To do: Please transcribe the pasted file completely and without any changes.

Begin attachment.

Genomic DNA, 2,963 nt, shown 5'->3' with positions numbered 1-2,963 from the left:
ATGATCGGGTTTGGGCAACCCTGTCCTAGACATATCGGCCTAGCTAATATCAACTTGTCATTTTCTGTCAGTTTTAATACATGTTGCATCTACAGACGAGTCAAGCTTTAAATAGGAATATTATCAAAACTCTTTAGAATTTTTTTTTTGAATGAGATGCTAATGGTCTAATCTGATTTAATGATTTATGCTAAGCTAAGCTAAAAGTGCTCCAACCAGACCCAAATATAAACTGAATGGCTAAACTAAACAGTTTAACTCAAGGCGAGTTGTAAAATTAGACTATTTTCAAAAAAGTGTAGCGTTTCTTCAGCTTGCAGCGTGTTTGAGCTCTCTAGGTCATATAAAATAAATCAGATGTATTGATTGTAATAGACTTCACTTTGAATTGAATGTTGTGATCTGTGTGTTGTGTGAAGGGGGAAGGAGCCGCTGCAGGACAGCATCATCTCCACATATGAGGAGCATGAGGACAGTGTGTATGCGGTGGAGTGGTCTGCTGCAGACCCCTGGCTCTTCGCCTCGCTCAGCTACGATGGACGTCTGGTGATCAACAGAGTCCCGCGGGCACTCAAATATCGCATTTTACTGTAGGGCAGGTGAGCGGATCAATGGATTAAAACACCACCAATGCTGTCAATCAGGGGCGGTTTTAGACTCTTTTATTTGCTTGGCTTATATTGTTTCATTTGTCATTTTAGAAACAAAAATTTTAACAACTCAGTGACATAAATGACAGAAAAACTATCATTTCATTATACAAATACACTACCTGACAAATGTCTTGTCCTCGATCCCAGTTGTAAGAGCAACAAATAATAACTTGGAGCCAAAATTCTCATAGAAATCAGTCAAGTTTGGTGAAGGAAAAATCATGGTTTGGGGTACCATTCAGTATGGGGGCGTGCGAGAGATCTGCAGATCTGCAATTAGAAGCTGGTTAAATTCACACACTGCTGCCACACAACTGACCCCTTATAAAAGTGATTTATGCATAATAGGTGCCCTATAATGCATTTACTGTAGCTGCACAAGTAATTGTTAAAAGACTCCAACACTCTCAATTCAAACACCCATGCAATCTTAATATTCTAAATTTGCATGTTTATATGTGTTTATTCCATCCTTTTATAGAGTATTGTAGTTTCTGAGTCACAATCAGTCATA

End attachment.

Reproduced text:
Genomic DNA, 2,963 nt, shown 5'->3' with positions numbered 1-2,963 from the left:
ATGATCGGGTTTGGGCAACCCTGTCCTAGACATATCGGCCTAGCTAATATCAACTTGTCATTTTCTGTCAGTTTTAATACATGTTGCATCTACAGACGAGTCAAGCTTTAAATAGGAATATTATCAAAACTCTTTAGAATTTTTTTTTTGAATGAGATGCTAATGGTCTAATCTGATTTAATGATTTATGCTAAGCTAAGCTAAAAGTGCTCCAACCAGACCCAAATATAAACTGAATGGCTAAACTAAACAGTTTAACTCAAGGCGAGTTGTAAAATTAGACTATTTTCAAAAAAGTGTAGCGTTTCTTCAGCTTGCAGCGTGTTTGAGCTCTCTAGGTCATATAAAATAAATCAGATGTATTGATTGTAATAGACTTCACTTTGAATTGAATGTTGTGATCTGTGTGTTGTGTGAAGGGGGAAGGAGCCGCTGCAGGACAGCATCATCTCCACATATGAGGAGCATGAGGACAGTGTGTATGCGGTGGAGTGGTCTGCTGCAGACCCCTGGCTCTTCGCCTCGCTCAGCTACGATGGACGTCTGGTGATCAACAGAGTCCCGCGGGCACTCAAATATCGCATTTTACTGTAGGGCAGGTGAGCGGATCAATGGATTAAAACACCACCAATGCTGTCAATCAGGGGCGGTTTTAGACTCTTTTATTTGCTTGGCTTATATTGTTTCATTTGTCATTTTAGAAACAAAAATTTTAACAACTCAGTGACATAAATGACAGAAAAACTATCATTTCATTATACAAATACACTACCTGACAAATGTCTTGTCCTCGATCCCAGTTGTAAGAGCAACAAATAATAACTTGGAGCCAAAATTCTCATAGAAATCAGTCAAGTTTGGTGAAGGAAAAATCATGGTTTGGGGTACCATTCAGTATGGGGGCGTGCGAGAGATCTGCAGATCTGCAATTAGAAGCTGGTTAAATTCACACACTGCTGCCACACAACTGACCCCTTATAAAAGTGATTTATGCATAATAGGTGCCCTATAATGCATTTACTGTAGCTGCACAAGTAATTGTTAAAAGACTCCAACACTCTCAATTCAAACACCCATGCAATCTTAATATTCTAAATTTGCATGTTTATATGTGTTTATTCCATCCTTTTATAGAGTATTGTAGTTTCTGAGTCACAATCAGTCATA